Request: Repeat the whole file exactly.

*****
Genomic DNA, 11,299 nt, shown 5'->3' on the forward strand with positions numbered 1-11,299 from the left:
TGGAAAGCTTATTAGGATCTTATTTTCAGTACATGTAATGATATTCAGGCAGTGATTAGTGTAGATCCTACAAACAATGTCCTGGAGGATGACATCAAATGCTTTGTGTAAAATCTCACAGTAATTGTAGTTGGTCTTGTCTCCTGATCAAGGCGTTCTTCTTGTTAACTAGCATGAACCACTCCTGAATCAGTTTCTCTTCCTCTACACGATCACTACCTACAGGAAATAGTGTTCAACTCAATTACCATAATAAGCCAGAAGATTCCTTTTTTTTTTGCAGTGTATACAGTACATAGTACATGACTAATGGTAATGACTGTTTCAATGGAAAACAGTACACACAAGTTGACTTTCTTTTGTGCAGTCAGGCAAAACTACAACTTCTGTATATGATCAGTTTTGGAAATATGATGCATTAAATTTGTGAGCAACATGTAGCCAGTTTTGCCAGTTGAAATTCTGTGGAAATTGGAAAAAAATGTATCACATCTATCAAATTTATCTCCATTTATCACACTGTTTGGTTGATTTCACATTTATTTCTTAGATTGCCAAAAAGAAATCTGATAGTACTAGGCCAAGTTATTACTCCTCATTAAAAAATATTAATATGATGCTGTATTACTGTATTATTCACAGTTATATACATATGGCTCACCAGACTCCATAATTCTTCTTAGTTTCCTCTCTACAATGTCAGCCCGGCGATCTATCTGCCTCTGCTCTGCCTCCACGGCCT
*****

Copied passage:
Genomic DNA, 11,299 nt, shown 5'->3' on the forward strand with positions numbered 1-11,299 from the left:
TGGAAAGCTTATTAGGATCTTATTTTCAGTACATGTAATGATATTCAGGCAGTGATTAGTGTAGATCCTACAAACAATGTCCTGGAGGATGACATCAAATGCTTTGTGTAAAATCTCACAGTAATTGTAGTTGGTCTTGTCTCCTGATCAAGGCGTTCTTCTTGTTAACTAGCATGAACCACTCCTGAATCAGTTTCTCTTCCTCTACACGATCACTACCTACAGGAAATAGTGTTCAACTCAATTACCATAATAAGCCAGAAGATTCCTTTTTTTTTTGCAGTGTATACAGTACATAGTACATGACTAATGGTAATGACTGTTTCAATGGAAAACAGTACACACAAGTTGACTTTCTTTTGTGCAGTCAGGCAAAACTACAACTTCTGTATATGATCAGTTTTGGAAATATGATGCATTAAATTTGTGAGCAACATGTAGCCAGTTTTGCCAGTTGAAATTCTGTGGAAATTGGAAAAAAATGTATCACATCTATCAAATTTATCTCCATTTATCACACTGTTTGGTTGATTTCACATTTATTTCTTAGATTGCCAAAAAGAAATCTGATAGTACTAGGCCAAGTTATTACTCCTCATTAAAAAATATTAATATGATGCTGTATTACTGTATTATTCACAGTTATATACATATGGCTCACCAGACTCCATAATTCTTCTTAGTTTCCTCTCTACAATGTCAGCCCGGCGATCTATCTGCCTCTGCTCTGCCTCCACGGCCT